Creating a secure retirement
Financial security requires a regular source of income.
One of your most challenging financial goals is creating a steady stream of income after you retire. Nobody wants to be a burden on his or her family, and nobody wants to struggle to make ends meet. But being sure you’ll have enough money for the 30 or more years you could live in retirement requires both planning and action. If you haven’t begun working toward this goal yet, it’s smart to start saving immediately.
DETERMINE YOUR NEEDS
It’s hard to know for certain what your long-term needs will be. Most financial planners suggest that you’ll need between 80% and 90% of your preretirement income to live comfortably during retirement. If you’re a single, self-supporting woman, you may need 100% of your preretirement income. That’s because women, on average, earn less than men, collect less Social Security, and are eligible for smaller pensions — if they get pensions at all.
Some costs are likely to go down. Your mortgage may be paid off, and you may not be paying as much in income tax — though withdrawals from individual retirement accounts (IRAs) and employer sponsored retirement savings plans, as well as pension payments, are taxed.
But certain costs — such as medical expenses or the cost of household help — may increase throughout retirement. While fewer than 10% of Americans between the ages of 65 and 69 need help with tasks like bathing or getting around, almost 50% of people over 85 do.
You may also hope to move when you retire. Among the financial issues to consider are whether the cost of living in your new home will be lower or higher than your current expenses.
TAKING A HARD LOOK
Whether you do your long-term planning on your own, use one of the electronic worksheets available on the internet, or enlist the services of a financial planner, you’ll need to provide the same type of information. Some you’ll know, but some you might have to collect. You may want to create a retirement file that you can access easily.
As you analyze your personal situation, ask yourself these questions:
- What year do you hope to retire?
- What’s your current income?
- How much do you already have in accounts you’re designating as retirement accounts?
- What real rate of return are you earning on those accounts?
- How much are you adding to your retirement accounts each year?
- What income can you realistically expect from other sources?
WHO IS THE MONEY FOR?
At the same time you’re trying to provide adequate retirement income for yourself, you may also be thinking about leaving money to the people or institutions that are important to you. Those goals tend to require different approaches.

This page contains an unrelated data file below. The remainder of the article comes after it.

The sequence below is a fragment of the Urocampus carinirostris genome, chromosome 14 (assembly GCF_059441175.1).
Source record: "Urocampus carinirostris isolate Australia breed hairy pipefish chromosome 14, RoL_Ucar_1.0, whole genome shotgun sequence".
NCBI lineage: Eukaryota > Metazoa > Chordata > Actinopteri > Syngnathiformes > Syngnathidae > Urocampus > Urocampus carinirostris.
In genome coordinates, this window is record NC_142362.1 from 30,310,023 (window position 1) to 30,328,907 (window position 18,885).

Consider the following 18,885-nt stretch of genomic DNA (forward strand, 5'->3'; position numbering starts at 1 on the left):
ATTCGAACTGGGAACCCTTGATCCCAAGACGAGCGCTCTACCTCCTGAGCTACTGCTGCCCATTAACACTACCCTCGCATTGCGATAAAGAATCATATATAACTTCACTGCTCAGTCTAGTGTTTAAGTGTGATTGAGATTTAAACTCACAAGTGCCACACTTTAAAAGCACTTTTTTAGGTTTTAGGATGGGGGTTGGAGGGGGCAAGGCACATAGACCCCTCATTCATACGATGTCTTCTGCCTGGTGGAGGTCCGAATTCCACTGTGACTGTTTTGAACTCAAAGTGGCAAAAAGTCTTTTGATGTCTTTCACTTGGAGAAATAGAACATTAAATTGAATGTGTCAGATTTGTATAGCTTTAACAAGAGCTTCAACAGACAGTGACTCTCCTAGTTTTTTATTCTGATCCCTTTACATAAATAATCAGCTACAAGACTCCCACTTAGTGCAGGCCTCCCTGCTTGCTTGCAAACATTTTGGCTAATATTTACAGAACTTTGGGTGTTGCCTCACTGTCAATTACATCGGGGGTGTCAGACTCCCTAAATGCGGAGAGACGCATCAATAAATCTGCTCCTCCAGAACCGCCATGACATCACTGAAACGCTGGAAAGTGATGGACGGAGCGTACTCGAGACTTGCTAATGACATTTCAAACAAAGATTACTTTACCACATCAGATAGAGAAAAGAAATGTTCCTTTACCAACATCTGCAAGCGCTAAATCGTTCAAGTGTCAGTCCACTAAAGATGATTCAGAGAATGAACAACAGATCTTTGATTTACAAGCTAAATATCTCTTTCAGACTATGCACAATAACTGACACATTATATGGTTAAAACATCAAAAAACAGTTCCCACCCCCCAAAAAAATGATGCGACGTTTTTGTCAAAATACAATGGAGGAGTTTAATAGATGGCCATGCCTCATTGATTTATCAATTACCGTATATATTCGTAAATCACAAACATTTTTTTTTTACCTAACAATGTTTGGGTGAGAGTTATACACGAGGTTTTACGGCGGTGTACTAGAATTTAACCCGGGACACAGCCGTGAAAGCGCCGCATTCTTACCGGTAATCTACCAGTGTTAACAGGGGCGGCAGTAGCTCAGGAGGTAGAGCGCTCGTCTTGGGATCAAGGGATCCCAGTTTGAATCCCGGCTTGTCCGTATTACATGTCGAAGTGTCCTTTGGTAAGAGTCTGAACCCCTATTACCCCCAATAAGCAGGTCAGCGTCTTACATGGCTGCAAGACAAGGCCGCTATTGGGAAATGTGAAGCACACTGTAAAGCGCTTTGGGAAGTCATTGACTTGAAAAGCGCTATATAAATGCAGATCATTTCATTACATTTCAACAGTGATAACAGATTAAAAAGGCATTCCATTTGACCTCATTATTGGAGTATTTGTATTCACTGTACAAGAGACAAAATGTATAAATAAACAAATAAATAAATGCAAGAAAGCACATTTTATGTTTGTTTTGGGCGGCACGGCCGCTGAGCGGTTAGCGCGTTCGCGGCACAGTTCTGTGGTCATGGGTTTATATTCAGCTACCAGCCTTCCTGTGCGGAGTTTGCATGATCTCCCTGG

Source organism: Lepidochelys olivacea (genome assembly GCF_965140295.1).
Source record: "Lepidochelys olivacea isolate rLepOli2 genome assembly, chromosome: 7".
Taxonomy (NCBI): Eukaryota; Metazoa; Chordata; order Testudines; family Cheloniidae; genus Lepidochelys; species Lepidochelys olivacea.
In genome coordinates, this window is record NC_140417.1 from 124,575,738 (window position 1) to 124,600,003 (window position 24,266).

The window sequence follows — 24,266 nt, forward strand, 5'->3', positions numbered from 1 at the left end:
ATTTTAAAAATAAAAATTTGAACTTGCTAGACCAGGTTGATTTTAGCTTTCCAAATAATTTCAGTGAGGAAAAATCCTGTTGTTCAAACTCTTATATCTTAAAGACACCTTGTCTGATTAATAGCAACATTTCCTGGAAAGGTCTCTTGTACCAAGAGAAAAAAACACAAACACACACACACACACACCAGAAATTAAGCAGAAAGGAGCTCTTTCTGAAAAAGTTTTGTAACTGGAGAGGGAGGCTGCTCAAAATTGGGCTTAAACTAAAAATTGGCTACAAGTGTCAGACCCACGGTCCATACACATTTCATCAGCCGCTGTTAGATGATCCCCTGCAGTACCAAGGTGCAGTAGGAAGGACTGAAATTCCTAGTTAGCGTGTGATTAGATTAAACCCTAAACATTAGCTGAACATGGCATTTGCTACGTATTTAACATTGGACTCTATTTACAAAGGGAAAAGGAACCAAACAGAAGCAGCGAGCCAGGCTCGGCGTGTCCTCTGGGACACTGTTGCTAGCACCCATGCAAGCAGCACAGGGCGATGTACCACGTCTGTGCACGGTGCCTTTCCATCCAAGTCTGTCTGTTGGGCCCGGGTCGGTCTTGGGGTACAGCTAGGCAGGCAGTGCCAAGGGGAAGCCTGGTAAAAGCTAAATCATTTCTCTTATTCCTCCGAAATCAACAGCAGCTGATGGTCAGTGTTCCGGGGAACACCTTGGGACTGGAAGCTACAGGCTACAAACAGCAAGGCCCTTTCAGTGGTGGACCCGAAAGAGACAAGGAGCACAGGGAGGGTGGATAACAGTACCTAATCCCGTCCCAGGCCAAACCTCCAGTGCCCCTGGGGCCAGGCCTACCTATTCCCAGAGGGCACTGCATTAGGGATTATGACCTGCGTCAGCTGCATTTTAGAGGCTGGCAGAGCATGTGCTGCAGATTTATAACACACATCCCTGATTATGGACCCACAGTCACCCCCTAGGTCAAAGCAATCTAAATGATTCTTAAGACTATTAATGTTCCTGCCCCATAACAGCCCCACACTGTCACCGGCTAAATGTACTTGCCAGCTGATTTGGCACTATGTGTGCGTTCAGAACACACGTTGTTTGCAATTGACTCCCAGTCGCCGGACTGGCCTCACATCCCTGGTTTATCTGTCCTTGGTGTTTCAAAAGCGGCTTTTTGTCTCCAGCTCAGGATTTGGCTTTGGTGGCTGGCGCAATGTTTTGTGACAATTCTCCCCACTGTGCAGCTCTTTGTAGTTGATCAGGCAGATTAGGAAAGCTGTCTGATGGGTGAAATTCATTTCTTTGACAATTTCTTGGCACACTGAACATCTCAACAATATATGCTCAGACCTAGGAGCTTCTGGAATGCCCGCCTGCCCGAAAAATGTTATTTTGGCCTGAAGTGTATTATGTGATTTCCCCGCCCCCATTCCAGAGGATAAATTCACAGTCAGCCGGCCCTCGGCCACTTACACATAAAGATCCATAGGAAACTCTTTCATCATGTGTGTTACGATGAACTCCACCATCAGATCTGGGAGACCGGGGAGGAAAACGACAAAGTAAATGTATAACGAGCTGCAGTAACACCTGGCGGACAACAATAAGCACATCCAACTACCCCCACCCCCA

Retirement savings plans can be one source of regular income. But the government requires you to withdraw a minimum amount from your IRA or retirement savings plan — such as a 401(k), 403(b), or 457 — each year.
Similarly, annuities and pensions are paid only as long as you or your joint annuitant live or until a payout period you have chosen ends.
In contrast, you can purchase other types of investments to build the value of your estate and increase what you can leave to your heirs. You can leave these investments untouched for as long as you choose, and often save capital gains taxes by passing them along to your heirs. Or you can choose to sell the investments at any point during your lifetime and use the gain for yourself. Be careful to consider all tax implications when you make those investment decisions.
A WORKING LIFE
If you’re doing a job you love, or you’re ready to start a new career, you may plan to work past customary retirement age. For people born in 1955 and after, this age will gradually increase from the current 66 and four months to 67 for those born in 1960 or later. New Social Security rules mean you won’t lose any part of your benefit for earning money after you reach full retirement age.
GETTING THE TIMING RIGHT
Your goal may be to retire as soon as you qualify — a date that varies based on who your employer is and how much money you’ve saved during your working years. You can retire from some jobs after 20 years, and from others when you turn 55. Some require you to work until 65 to get full retirement benefits, including retiree healthcare.
You can apply for Social Security benefits at 62 if you choose, either based on your own earnings or on your spouse’s, if you’re married. But keep one caution in mind: The people who face the risk of running out of money in old age people whose spouses retired early and began taking Social Security before they reached full retirement age. That doesn’t mean retiring early is bad, but it does mean you should create financial projections to figure out if the money you have will sustain you for the rest of your life.
This information is provided with the understanding that the authors and publishers are not engaged in rendering financial, accounting or legal advice, and they assume no legal responsibility for the completeness or accuracy of the contents. Some charts and graphs have been edited for illustrative purposes. The text is based on information available at time of publication. Readers should consult a financial professional about their own situation before acting on any information.